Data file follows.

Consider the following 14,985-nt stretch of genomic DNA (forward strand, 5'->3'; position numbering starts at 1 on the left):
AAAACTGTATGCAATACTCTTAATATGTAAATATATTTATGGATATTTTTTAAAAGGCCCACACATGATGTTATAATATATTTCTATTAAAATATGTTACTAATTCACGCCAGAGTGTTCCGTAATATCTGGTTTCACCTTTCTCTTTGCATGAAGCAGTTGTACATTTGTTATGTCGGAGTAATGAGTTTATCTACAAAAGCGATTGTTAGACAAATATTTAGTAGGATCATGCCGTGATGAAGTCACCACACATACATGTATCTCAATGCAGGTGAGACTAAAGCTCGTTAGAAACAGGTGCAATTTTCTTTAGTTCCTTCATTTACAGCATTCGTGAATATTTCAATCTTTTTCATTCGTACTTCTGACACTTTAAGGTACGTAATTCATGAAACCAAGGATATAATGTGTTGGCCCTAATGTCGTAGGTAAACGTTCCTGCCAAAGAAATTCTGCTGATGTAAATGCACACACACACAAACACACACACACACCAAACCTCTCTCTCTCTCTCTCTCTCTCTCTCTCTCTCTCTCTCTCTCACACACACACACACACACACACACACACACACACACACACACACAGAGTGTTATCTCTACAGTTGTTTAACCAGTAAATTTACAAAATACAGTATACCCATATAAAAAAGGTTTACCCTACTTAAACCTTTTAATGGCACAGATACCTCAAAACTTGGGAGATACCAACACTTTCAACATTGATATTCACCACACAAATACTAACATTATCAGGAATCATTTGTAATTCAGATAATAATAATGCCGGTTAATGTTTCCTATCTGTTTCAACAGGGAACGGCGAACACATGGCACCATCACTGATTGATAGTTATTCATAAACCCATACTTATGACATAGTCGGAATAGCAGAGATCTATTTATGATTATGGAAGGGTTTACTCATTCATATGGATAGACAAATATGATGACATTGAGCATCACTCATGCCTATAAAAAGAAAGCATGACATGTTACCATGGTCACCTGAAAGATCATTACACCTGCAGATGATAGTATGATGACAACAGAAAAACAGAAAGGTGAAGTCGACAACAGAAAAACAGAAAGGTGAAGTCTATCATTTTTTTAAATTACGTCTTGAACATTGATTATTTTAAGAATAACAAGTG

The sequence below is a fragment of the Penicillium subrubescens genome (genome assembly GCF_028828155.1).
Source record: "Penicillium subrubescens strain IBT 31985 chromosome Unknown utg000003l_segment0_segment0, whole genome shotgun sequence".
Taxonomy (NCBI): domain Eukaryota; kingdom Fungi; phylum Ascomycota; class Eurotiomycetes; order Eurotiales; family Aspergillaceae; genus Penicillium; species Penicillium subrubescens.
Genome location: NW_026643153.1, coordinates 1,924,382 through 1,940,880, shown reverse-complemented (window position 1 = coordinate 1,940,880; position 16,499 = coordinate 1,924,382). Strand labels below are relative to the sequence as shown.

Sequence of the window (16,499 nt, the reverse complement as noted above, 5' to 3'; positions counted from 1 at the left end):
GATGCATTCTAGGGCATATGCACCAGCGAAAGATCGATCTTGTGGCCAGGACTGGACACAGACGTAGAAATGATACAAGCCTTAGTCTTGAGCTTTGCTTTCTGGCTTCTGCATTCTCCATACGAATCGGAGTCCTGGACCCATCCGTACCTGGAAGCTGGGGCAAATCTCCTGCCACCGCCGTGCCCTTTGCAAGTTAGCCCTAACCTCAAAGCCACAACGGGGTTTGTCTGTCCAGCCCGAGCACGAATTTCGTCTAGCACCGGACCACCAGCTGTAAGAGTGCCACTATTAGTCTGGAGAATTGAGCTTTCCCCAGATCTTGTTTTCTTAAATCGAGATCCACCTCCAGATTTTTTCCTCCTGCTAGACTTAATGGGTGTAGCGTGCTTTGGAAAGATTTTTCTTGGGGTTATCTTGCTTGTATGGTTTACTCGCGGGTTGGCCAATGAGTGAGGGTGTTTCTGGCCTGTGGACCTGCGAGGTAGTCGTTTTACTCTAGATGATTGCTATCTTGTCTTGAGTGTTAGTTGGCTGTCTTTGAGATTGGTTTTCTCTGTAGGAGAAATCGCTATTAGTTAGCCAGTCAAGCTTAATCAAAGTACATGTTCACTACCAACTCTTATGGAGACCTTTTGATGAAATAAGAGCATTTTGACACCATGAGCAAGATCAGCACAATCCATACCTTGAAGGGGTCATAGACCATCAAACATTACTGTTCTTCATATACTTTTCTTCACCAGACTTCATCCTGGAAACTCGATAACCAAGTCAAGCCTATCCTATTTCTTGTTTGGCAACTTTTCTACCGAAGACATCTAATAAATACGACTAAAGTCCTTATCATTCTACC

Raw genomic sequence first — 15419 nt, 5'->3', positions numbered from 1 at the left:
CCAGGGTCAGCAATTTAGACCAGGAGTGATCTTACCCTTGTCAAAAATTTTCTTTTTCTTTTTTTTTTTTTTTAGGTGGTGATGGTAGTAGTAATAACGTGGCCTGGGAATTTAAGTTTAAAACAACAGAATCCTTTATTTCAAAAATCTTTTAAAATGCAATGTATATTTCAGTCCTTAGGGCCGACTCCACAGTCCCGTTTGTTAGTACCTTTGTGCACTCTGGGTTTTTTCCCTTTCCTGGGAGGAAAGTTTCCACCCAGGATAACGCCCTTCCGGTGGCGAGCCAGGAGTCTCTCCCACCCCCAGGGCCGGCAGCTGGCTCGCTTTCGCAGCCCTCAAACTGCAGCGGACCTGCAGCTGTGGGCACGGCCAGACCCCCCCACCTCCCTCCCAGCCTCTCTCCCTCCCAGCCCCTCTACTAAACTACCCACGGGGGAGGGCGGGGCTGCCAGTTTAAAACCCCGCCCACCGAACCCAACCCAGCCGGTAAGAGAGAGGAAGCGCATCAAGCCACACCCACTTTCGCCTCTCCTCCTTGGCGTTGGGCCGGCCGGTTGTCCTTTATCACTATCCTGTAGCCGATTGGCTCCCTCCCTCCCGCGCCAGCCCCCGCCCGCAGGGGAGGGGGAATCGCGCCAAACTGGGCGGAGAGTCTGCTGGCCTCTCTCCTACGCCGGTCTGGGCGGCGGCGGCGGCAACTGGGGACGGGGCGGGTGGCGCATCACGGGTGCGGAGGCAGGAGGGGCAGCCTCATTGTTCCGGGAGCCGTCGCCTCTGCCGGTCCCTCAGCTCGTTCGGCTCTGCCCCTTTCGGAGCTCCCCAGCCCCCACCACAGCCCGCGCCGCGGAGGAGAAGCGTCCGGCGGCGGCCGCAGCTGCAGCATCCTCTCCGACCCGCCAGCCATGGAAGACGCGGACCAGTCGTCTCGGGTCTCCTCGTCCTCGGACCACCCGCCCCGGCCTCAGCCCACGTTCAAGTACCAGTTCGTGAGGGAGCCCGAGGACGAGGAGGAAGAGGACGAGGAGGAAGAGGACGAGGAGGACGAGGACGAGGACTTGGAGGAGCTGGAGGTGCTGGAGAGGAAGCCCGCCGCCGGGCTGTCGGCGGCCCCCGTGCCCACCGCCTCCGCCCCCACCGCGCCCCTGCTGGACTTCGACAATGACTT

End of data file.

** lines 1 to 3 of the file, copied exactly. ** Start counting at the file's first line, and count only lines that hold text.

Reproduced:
Consider the following 14,985-nt stretch of genomic DNA (forward strand, 5'->3'; position numbering starts at 1 on the left):
AAAACTGTATGCAATACTCTTAATATGTAAATATATTTATGGATATTTTTTAAAAGGCCCACACATGATGTTATAATATATTTCTATTAAAATATGTTACTAATTCACGCCAGAGTGTTCCGTAATATCTGGTTTCACCTTTCTCTTTGCATGAAGCAGTTGTACATTTGTTATGTCGGAGTAATGAGTTTATCTACAAAAGCGATTGTTAGACAAATATTTAGTAGGATCATGCCGTGATGAAGTCACCACACATACATGTATCTCAATGCAGGTGAGACTAAAGCTCGTTAGAAACAGGTGCAATTTTCTTTAGTTCCTTCATTTACAGCATTCGTGAATATTTCAATCTTTTTCATTCGTACTTCTGACACTTTAAGGTACGTAATTCATGAAACCAAGGATATAATGTGTTGGCCCTAATGTCGTAGGTAAACGTTCCTGCCAAAGAAATTCTGCTGATGTAAATGCACACACACACAAACACACACACACACCAAACCTCTCTCTCTCTCTCTCTCTCTCTCTCTCTCTCTCTCTCTCTCACACACACACACACACACACACACACACACACACACACACACACAGAGTGTTATCTCTACAGTTGTTTAACCAGTAAATTTACAAAATACAGTATACCCATATAAAAAAGGTTTACCCTACTTAAACCTTTTAATGGCACAGATACCTCAAAACTTGGGAGATACCAACACTTTCAACATTGATATTCACCACACAAATACTAACATTATCAGGAATCATTTGTAATTCAGATAATAATAATGCCGGTTAATGTTTCCTATCTGTTTCAACAGGGAACGGCGAACACATGGCACCATCACTGATTGATAGTTATTCATAAACCCATACTTATGACATAGTCGGAATAGCAGAGATCTATTTATGATTATGGAAGGGTTTACTCATTCATATGGATAGACAAATATGATGACATTGAGCATCACTCATGCCTATAAAAAGAAAGCATGACATGTTACCATGGTCACCTGAAAGATCATTACACCTGCAGATGATAGTATGATGACAACAGAAAAACAGAAAGGTGAAGTCGACAACAGAAAAACAGAAAGGTGAAGTCTATCATTTTTTTAAATTACGTCTTGAACATTGATTATTTTAAGAATAACAAGTG

The sequence below is a fragment of the Penicillium subrubescens genome (genome assembly GCF_028828155.1).